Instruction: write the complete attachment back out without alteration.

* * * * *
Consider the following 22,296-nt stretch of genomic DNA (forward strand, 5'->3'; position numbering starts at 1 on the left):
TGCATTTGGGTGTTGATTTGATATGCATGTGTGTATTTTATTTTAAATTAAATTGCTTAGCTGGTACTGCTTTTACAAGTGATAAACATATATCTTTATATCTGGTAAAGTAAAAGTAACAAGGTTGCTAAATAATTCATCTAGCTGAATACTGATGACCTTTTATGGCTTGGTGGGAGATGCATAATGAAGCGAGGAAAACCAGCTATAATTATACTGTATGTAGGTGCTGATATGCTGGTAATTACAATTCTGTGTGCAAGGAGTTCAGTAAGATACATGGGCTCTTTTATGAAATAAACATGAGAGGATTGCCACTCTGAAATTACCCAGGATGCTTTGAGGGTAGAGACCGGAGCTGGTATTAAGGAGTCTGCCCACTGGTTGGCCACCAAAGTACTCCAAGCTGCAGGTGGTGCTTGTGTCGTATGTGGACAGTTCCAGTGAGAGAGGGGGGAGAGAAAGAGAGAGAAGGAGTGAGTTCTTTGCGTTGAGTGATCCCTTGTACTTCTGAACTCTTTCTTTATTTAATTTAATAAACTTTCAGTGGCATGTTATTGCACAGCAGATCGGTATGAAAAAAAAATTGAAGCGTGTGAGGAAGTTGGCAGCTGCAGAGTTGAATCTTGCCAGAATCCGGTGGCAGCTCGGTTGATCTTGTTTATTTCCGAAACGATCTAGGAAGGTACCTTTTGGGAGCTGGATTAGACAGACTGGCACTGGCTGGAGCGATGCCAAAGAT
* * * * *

Consider the following 22,296-nt stretch of genomic DNA (forward strand, 5'->3'; position numbering starts at 1 on the left):
TGCATTTGGGTGTTGATTTGATATGCATGTGTGTATTTTATTTTAAATTAAATTGCTTAGCTGGTACTGCTTTTACAAGTGATAAACATATATCTTTATATCTGGTAAAGTAAAAGTAACAAGGTTGCTAAATAATTCATCTAGCTGAATACTGATGACCTTTTATGGCTTGGTGGGAGATGCATAATGAAGCGAGGAAAACCAGCTATAATTATACTGTATGTAGGTGCTGATATGCTGGTAATTACAATTCTGTGTGCAAGGAGTTCAGTAAGATACATGGGCTCTTTTATGAAATAAACATGAGAGGATTGCCACTCTGAAATTACCCAGGATGCTTTGAGGGTAGAGACCGGAGCTGGTATTAAGGAGTCTGCCCACTGGTTGGCCACCAAAGTACTCCAAGCTGCAGGTGGTGCTTGTGTCGTATGTGGACAGTTCCAGTGAGAGAGGGGGGAGAGAAAGAGAGAGAAGGAGTGAGTTCTTTGCGTTGAGTGATCCCTTGTACTTCTGAACTCTTTCTTTATTTAATTTAATAAACTTTCAGTGGCATGTTATTGCACAGCAGATCGGTATGAAAAAAAAATTGAAGCGTGTGAGGAAGTTGGCAGCTGCAGAGTTGAATCTTGCCAGAATCCGGTGGCAGCTCGGTTGATCTTGTTTATTTCCGAAACGATCTAGGAAGGTACCTTTTGGGAGCTGGATTAGACAGACTGGCACTGGCTGGAGCGATGCCAAAGAT